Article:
Knee osteoarthritis is the most common form of arthritis in the world, and since joint arthritis cannot be reversed, moderate and severe cases are oftentimes treated with a joint replacement operation. Knee replacement procedures are incredibly common here in the United States, and while the operation and recovery process is pretty standard, researchers are always looking for new ways to improve patient outcomes. According to a new study, researchers have found that physical therapy after a knee replacement procedure can not only help to improve physical function, it can actually reduce your risk of opioid dependence after surgery.
Choose PT After Knee Replacement Surgery
While knee replacement has excellent success rates in reducing knee discomfort, it doesn’t always fully eliminate knee pain. In fact, roughly thirty percent of knee replacement patients develop some form of mild to moderate knee discomfort after their procedure. They may want to turn to opioids for pain relief, but according to a new study, physical therapy may be just as effective, and it doesn’t carry the heightened risk of dependence like opioids do.
For the study, researchers at Boston University analyzed more than 67,000 patient records to get a better understanding of how beneficial physical therapy can be following a knee replacement procedure. They uncovered that even low levels of physical therapy were associated with a lower likelihood of long-term opioid use following a knee replacement procedure.
More specifically, they found that participation in physical therapy within 90 days before or after total knee replacement was associated with a decreased likelihood of long-term opioid use. As you might have guessed, the patients who really dove into a physical therapy routine saw an even greater reduction in opioid dependence likelihood. Patients who pursued six or more outpatient PT sessions, or patients who attended outpatient PT within 30 days of surgery were even less likely to become long-term opioid users.
Conversely, the longer a patient waited to start physical therapy after knee replacement, the greater their likelihood of using opioids on a long-term basis.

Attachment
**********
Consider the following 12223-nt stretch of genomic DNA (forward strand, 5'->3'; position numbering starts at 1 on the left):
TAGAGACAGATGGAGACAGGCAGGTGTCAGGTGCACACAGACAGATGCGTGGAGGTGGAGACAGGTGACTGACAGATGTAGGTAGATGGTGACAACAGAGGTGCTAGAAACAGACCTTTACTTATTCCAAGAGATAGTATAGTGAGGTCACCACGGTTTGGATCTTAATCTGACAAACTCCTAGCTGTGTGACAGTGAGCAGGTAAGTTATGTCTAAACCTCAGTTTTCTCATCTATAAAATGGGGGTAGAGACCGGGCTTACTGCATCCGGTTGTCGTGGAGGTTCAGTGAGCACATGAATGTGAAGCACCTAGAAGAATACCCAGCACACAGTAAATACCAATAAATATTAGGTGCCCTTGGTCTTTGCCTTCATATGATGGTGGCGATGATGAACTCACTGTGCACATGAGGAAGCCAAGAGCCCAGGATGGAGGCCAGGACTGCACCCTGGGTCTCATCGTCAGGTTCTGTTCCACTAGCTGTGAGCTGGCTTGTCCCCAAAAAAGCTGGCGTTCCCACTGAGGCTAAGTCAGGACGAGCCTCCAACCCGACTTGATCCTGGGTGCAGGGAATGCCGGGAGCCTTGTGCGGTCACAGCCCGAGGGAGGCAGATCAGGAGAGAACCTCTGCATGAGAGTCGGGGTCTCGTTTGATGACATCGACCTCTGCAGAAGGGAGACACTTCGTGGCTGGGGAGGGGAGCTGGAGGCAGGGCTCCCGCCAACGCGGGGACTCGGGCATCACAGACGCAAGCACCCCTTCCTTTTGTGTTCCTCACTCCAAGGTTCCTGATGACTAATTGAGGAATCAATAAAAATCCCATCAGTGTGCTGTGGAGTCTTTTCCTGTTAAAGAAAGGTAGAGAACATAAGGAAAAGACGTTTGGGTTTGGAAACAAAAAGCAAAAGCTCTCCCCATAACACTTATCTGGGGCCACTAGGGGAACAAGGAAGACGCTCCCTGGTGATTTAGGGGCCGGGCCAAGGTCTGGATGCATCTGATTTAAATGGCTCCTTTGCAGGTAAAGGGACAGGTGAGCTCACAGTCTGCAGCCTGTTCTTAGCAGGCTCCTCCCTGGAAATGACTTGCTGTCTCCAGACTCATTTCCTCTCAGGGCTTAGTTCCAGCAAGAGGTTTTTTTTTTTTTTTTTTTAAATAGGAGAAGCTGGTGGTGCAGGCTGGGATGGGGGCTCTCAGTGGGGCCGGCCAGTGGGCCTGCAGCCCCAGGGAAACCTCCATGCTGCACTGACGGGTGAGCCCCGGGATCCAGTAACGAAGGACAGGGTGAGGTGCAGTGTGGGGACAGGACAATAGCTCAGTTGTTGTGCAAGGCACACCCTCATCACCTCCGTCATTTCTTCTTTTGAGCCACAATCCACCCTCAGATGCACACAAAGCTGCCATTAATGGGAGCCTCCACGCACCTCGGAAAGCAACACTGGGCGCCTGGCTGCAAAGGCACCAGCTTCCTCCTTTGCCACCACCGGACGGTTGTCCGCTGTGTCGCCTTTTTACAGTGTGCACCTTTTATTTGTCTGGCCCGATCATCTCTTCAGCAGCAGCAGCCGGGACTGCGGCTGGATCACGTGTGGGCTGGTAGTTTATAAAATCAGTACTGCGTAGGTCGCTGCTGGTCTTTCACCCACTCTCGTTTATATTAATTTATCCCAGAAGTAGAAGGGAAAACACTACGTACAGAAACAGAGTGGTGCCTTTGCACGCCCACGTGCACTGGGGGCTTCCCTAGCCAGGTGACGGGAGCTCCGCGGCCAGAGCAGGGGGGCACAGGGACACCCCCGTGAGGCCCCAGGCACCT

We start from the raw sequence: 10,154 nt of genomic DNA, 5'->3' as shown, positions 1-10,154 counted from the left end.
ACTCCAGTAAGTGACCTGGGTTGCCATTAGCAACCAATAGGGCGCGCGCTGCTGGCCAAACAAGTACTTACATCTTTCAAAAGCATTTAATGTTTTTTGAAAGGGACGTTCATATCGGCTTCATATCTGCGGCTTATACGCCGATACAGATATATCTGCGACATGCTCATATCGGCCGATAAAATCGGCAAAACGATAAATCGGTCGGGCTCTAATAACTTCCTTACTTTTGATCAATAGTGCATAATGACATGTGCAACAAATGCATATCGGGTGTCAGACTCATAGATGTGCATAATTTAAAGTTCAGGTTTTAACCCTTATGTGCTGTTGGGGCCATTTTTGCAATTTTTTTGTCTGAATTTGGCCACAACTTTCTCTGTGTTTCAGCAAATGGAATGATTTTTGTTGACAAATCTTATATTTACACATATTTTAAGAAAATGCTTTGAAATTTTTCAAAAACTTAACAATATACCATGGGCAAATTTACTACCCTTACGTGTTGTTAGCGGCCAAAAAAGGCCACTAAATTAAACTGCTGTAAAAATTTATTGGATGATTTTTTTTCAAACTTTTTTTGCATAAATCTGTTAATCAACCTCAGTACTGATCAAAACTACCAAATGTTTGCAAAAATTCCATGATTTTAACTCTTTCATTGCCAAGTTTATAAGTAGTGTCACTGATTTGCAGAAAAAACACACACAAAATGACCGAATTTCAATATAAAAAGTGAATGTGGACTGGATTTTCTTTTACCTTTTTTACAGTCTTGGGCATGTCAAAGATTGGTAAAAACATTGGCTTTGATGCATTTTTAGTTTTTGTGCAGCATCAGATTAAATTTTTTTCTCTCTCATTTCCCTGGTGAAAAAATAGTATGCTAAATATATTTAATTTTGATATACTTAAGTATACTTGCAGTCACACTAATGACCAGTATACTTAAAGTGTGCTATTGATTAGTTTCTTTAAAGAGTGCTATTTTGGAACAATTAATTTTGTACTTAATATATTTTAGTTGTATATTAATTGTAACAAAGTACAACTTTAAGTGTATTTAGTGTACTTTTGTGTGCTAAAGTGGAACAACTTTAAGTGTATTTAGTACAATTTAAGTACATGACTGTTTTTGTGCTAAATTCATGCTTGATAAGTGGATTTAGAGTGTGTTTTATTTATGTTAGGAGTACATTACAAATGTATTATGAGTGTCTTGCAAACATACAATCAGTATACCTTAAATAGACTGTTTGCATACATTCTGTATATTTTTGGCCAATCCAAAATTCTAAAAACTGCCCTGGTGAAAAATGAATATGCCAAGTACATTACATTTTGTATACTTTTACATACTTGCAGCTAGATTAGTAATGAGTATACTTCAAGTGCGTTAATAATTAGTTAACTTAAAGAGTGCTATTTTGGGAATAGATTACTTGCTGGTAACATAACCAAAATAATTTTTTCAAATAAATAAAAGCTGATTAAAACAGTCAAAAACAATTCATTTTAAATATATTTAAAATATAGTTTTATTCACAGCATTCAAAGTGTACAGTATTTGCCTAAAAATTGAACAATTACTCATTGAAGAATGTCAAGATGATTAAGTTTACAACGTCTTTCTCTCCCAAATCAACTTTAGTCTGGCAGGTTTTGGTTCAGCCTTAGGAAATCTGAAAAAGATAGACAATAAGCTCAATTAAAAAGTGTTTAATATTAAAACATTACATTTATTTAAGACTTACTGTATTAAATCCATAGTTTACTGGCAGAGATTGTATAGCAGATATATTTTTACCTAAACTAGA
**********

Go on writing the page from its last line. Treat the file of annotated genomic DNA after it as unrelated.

“Our study adds to the growing body of literature that physical therapy interventions can provide meaningful pain management with much lower risk than many pharmacologic options, including opioids,” said Kosaku Aoyagi, a postdoctoral associate at BU School of Medicine and researcher at BU’s Arthritis and Autoimmune Diseases Research Center.”
Researchers stopped short of pinpointing exactly why physical therapy is effective at reducing the likelihood of long-term opioid use after knee replacement surgery, but PT has been linked to improved functional outcomes and joint stabilization, both of which are likely to help with pain onset or pain control. It’s also imperative to start physical therapy early in the process, because treatment may not be as successful after scar tissue has developed and other tissue recovery has taken place.
So if you are scheduled to undergo a surgical procedure and your rehabilitation plan will involve outpatient physical therapy, schedule your sessions early on so that you can get back to full health sooner. We’ll be by your side throughout the entire process and ensure you hit your recovery goals along the way. If you’d like to talk to one of our team members about your journey to recovery after joint replacement surgery or any other type of injury or surgery, pick up the phone and give the team at OrthoRehab Specialists a call today at (612) 339-2041.
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